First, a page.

Directors, Your Job Is to Effectively Engage with Shareholders

Mary L. Shapiro, SEC Chairmandirectors, was as plain-spoken and direct as she could be in addressing the 600 plus directors at the National Association of Corporate Directors annual conference, thanking them for inviting her to speak at a time when  “so much about what you do — and what I do — is being fundamentally transformed.”

“Speaking both as a regulator and as a former board member, I believe that it is vital that shareholders and board members move beyond the minimum required communications and become truly engaged in the shared pursuit of high quality governance.

“For boards and their companies, engagement means more than just disclosure. It means clear conversations with investors about how the company is governed — and why and how decisions are made.

“But engagement is a two-way street. Boards can also benefit from access to the ideas and the concerns investors may have. Good communications can build credibility with shareholders and potentially enhance corporate strategies.”

It wasn’t surprising then that the first question during the Q&A asked about running afoul of Regulation FD.  As she has said in the past and repeated “Reg FD doesn’t present a barrier to director-shareholder communication. “We have provided additional guidance to directors such as pre-clearing conversations, imposing no-trading restrictions on the shareholders who are talking to directors.  In short, Regulation FD is not meant to be a barrier.”

In conclusion she noted that, “Technology, investor attitudes and the way financial markets work have all changed dramatically during the past decade. The way in which we, and in which you and your shareholders communicate, must similarly change.

“The SEC cannot and is not interested in determining the communications strategies of individual companies. But we are interested in breaking down barriers that may prevent effective engagement, and affect investor confidence and, ultimately, financial performance.”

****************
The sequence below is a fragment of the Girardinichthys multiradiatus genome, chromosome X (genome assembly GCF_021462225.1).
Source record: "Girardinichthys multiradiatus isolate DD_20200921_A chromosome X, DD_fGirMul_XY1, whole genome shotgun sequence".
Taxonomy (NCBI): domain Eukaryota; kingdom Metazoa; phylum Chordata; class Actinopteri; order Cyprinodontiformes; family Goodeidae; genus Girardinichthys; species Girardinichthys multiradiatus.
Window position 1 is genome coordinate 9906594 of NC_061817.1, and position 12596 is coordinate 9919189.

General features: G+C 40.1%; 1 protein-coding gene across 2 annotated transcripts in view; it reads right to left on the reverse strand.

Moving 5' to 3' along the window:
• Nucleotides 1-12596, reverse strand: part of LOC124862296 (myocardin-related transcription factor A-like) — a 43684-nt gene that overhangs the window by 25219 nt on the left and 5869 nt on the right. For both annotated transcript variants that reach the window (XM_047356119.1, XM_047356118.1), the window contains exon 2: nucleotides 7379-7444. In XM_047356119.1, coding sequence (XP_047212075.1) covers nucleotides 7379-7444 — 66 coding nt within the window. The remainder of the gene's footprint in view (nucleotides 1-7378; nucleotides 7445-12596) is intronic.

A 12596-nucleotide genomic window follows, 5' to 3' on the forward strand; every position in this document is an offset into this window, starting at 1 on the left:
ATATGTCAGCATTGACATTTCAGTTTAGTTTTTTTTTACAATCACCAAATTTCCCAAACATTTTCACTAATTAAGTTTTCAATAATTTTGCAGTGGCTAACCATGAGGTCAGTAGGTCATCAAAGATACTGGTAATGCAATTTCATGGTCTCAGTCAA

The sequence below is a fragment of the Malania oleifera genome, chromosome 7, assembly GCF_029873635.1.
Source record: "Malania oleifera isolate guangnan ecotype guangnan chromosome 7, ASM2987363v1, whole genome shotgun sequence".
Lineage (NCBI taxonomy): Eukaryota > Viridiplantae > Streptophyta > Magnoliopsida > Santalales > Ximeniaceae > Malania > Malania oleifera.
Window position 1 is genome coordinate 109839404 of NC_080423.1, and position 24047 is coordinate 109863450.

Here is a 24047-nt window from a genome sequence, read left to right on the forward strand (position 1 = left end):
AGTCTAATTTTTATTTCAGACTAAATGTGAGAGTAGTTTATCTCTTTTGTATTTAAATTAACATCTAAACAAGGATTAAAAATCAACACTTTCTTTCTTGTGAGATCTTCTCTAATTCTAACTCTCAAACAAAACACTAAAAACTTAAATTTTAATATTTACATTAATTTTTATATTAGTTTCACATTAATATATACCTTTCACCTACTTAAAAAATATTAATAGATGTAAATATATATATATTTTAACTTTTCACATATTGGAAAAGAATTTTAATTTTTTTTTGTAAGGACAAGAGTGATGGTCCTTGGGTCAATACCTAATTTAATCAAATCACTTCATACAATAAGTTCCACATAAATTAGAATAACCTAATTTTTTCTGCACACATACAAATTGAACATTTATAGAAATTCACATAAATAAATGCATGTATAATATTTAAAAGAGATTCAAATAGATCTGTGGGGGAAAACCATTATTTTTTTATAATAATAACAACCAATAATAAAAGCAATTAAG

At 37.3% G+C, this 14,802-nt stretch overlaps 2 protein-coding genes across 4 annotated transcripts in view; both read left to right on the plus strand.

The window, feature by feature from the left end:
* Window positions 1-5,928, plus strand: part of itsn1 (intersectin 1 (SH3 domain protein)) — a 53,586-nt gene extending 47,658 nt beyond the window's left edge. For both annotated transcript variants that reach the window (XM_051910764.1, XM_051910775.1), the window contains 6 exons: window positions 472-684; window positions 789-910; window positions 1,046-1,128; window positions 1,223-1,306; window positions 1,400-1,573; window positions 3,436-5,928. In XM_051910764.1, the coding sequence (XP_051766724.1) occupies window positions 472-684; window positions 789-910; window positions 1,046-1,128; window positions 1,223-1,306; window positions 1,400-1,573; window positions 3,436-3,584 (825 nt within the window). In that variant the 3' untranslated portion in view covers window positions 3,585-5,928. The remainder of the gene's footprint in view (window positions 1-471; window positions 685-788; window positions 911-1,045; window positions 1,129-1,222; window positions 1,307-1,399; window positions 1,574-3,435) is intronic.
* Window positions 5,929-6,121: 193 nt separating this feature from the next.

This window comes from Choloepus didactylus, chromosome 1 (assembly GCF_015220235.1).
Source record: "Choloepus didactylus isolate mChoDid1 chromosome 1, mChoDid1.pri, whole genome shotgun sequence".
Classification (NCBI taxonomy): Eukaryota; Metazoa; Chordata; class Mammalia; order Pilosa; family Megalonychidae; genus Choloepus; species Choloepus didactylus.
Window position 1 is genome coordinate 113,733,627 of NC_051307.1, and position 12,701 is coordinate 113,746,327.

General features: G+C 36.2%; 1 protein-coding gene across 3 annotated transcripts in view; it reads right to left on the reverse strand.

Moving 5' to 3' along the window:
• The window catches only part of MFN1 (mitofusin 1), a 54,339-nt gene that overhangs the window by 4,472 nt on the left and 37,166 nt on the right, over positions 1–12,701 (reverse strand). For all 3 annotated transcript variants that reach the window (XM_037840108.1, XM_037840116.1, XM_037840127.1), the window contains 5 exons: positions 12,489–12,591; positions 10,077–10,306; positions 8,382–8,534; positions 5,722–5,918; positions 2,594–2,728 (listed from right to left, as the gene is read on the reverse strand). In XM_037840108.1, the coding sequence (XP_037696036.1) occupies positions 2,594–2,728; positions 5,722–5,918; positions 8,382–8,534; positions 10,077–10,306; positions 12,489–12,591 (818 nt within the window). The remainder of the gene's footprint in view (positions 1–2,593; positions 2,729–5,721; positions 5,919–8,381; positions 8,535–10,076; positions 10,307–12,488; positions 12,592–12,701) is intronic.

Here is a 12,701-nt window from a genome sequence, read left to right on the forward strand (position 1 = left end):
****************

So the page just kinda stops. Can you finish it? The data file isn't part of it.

Boards should be developing communication plans now, re-examining their governance documents in light of the changing environment and developing strategies to contribute to improved governance.

Directors, Do You have a Shareholder Engagement Program?

Directors, Do You have a Shareholder Engagement Program? With the passage of the Dodd-Frank Wall Street Reform and Consumer Protection Act, power has shifted to shareholders.  The 2011 proxy season is a game-changer as the rules require boards to seek shareholder support for compensation programs and even directorship candidates.

Directors, do you have a shareholder engagement program? Have you reviewed and assessed the board capacity for shareholder communication and dialogue?  Have you discussed how you will handle increased dialogue and interaction with shareholders?

The board world has changed.  Shareholders have greater power to influence board composition and executive pay based on the provisions of Dodd-Frank for proxy access, say on pay, limits on broker discretionary voting.

By remaining silent, boards increase the power of proxy advisors as the only independent guidance to shareholders on how to vote.  Boards increasingly need to engage with key shareholders, initiating communication and dialogue.

Get started now.

Dodd-Frank Reflects ‘New Normal’–“Boards Are the Problem”

Dodd-Frank Reflects 'New Normal'--"Boards Are the Problem"“We’re seeing a sea-change in the environment of shareholder empowerment,” said Holly Gregory, Weil Gotshal partner and governance expert. “The Dodd-Frank bill accelerates a fundamental change, a new normal in the balance of governance power. “ She went on to note that the eighth anniversary of Sarbanes Oxley, enacted during the aftermath of WorldCom and Enron debacles,  boards were seen as the solution to the failures in corporate accountability. “In sharp contrast the new legislation reflects the view that boards are the problem and shareholders must be empowered to hold boards accountable.”

Gregory made these remarks on a National Association of Corporate Directors and Weil Gotshal webinar attended by hundreds of directors on Friday as boards try to gain a better understanding of the requirements that the new legislation that President Barack Obama signed into law on July 21, 2010.

“I want to emphasize that the theme within the legislation is that boards are the problem,” said Gregory.

Boards are well advised to recognize that the implementation of the legislation will fundamentally change their interactions with shareholders.  For directors who have eschewed any contact with shareholders, they must engage with shareholders in meaningful ways to elicit their support.  The sooner and more intelligently that they begin this dialogue, the better for them.